Sisters Celebrate Two Centuries of Service: Order's History Reflects Achievements of US Women Religious
Jones, Arthur, National Catholic Reporter
NAZARETH, KY. The three-member Sisters of Charity of Nazareth leadership team sat on a stone wall at the edge of a woods-fringed lake. Understandably, conversation with president Sr. Mary Elizabeth Miller and vice presidents Sr. Teresa Kotturan and Sr. Susan Gatz focused on the order's forthcoming bi-centennial celebrations, Dec. 1.
They and Sisters of Charity of Nazareth in four other countries all have their stories to tell. Yet it is not simply about one religious community, 4 an international congregation working toward common goals mutually decided. To the church, this bicentennial in Nelson County, Ky., and these sisters' work in India, Nepal, Belize and Botswana reveal afresh what all communities of U.S. women religious have attempted, have achieved and have continued since their founding.
The Sisters of Charity of Nazareth's goal hasn't changed in 200 years, to bring education to the marginalized, especially and significantly, women and girls. Education is coequal to the other essential Vincentian ministries: health care through hospitals and clinics (India, Nepal), community development (Belize), centers for the mentally challenged (Nepal, India), preschools and hospices (Botswana, India), and on and on.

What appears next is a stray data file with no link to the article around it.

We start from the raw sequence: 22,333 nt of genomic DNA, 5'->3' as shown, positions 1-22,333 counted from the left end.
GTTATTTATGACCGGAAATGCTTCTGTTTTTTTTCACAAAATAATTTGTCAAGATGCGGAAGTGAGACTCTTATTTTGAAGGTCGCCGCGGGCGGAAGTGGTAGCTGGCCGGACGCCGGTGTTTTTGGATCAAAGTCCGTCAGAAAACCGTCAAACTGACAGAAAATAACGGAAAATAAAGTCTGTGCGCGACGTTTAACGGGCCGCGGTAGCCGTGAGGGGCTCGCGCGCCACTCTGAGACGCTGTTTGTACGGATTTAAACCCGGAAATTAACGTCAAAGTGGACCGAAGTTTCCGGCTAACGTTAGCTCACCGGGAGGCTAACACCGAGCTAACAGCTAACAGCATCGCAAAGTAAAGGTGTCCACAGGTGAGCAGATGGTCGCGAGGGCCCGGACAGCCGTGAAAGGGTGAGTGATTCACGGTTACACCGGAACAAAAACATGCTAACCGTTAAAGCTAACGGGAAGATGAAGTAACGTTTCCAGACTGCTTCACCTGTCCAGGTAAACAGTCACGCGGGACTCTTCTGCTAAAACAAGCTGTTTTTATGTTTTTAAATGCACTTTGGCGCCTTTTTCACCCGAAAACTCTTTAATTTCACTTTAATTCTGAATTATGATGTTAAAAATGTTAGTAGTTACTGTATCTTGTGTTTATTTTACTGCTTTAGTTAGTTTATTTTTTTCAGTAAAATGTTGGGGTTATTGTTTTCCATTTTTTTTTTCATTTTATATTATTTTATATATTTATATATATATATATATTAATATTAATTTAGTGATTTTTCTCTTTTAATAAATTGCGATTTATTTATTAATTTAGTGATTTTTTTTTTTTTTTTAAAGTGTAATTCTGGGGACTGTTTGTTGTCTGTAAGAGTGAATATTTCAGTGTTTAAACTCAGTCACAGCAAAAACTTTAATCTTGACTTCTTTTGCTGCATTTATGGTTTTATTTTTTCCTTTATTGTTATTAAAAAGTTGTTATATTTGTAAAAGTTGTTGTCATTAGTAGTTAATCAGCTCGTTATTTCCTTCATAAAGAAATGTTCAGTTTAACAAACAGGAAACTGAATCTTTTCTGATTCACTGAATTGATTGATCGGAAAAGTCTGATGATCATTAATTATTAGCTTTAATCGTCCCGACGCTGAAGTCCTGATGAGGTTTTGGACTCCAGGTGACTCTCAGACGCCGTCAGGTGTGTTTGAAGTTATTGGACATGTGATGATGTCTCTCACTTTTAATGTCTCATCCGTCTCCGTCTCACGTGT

Dec. 1 will be 200 years to the day since 19-year-old, Maryland-born Catherine Spalding and her five friends responded to a call from Sulpician Fr. (later Bishop) Benedict Flaget for young women to teach the faith. With the encouragement of their de facto cofounder, Sulpician Fr. Jean-Baptiste David (also later a bishop), the six formed the Vincentian community of Sisters of Charity of Nazareth in rural Kentucky the American frontier.
David had written to Mother Elizabeth Ann Seton, who wrote of St. Vincent de Paul's injunction to Vincentians, to render "every temporal and spiritual service in their power in the person of the poor, either sick, children, prisoners, and others ... the care of the poor of all descriptions and ages, the sick, prisoners, invalids, foundlings, orphans and even the insane in hospitals and private homes."
The Bardstown diocese (now the Louisville, Ky., archdiocese) under its first bishop, Flaget, covered the equivalent of 10 future states, as far west as Ohio, Michigan and Indiana.
The Sisters of Charity of Nazareth began with a one-room school at St. Thomas Farm, near Bardstown. In North America, across two centuries, the sisters established more than 200 elementary schools, plus high schools, academies and colleges. Every time they opened a fee-paying academy, there was a "free" school nearby for poor girls. There were hospitals (St. Joseph Medical Center in Louisville is one), clinics, homes for infants and children. …